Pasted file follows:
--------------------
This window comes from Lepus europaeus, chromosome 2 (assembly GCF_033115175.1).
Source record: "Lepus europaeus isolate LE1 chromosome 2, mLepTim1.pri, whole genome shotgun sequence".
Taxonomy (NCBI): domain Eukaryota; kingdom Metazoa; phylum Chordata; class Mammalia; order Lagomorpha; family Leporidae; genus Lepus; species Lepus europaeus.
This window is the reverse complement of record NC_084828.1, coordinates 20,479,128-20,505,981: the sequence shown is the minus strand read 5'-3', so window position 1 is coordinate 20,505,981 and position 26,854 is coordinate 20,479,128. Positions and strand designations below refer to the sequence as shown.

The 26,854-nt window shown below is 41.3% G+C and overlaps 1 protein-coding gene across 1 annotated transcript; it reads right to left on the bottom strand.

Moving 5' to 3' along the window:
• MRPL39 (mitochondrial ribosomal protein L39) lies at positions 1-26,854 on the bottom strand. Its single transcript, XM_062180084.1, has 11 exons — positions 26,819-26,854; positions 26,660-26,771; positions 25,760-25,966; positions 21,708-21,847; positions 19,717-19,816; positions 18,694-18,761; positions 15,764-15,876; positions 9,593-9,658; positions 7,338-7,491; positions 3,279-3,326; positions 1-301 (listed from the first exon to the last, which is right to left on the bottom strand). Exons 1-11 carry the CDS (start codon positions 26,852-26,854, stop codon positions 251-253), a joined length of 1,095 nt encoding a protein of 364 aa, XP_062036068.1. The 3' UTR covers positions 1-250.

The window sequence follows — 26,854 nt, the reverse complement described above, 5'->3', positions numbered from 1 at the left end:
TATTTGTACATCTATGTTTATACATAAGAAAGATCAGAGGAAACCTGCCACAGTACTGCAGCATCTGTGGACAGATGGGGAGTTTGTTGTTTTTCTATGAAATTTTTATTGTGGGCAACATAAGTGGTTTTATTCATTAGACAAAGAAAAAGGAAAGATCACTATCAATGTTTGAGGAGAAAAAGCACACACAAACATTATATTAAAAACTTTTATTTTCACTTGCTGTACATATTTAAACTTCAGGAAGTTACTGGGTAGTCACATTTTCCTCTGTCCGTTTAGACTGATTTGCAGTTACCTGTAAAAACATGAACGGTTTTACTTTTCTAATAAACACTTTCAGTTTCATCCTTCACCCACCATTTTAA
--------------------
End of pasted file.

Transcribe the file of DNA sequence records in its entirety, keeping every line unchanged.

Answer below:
This window comes from Lepus europaeus, chromosome 2 (assembly GCF_033115175.1).
Source record: "Lepus europaeus isolate LE1 chromosome 2, mLepTim1.pri, whole genome shotgun sequence".
Taxonomy (NCBI): domain Eukaryota; kingdom Metazoa; phylum Chordata; class Mammalia; order Lagomorpha; family Leporidae; genus Lepus; species Lepus europaeus.
This window is the reverse complement of record NC_084828.1, coordinates 20,479,128-20,505,981: the sequence shown is the minus strand read 5'-3', so window position 1 is coordinate 20,505,981 and position 26,854 is coordinate 20,479,128. Positions and strand designations below refer to the sequence as shown.

The 26,854-nt window shown below is 41.3% G+C and overlaps 1 protein-coding gene across 1 annotated transcript; it reads right to left on the bottom strand.

Moving 5' to 3' along the window:
• MRPL39 (mitochondrial ribosomal protein L39) lies at positions 1-26,854 on the bottom strand. Its single transcript, XM_062180084.1, has 11 exons — positions 26,819-26,854; positions 26,660-26,771; positions 25,760-25,966; positions 21,708-21,847; positions 19,717-19,816; positions 18,694-18,761; positions 15,764-15,876; positions 9,593-9,658; positions 7,338-7,491; positions 3,279-3,326; positions 1-301 (listed from the first exon to the last, which is right to left on the bottom strand). Exons 1-11 carry the CDS (start codon positions 26,852-26,854, stop codon positions 251-253), a joined length of 1,095 nt encoding a protein of 364 aa, XP_062036068.1. The 3' UTR covers positions 1-250.

The window sequence follows — 26,854 nt, the reverse complement described above, 5'->3', positions numbered from 1 at the left end:
TATTTGTACATCTATGTTTATACATAAGAAAGATCAGAGGAAACCTGCCACAGTACTGCAGCATCTGTGGACAGATGGGGAGTTTGTTGTTTTTCTATGAAATTTTTATTGTGGGCAACATAAGTGGTTTTATTCATTAGACAAAGAAAAAGGAAAGATCACTATCAATGTTTGAGGAGAAAAAGCACACACAAACATTATATTAAAAACTTTTATTTTCACTTGCTGTACATATTTAAACTTCAGGAAGTTACTGGGTAGTCACATTTTCCTCTGTCCGTTTAGACTGATTTGCAGTTACCTGTAAAAACATGAACGGTTTTACTTTTCTAATAAACACTTTCAGTTTCATCCTTCACCCACCATTTTAA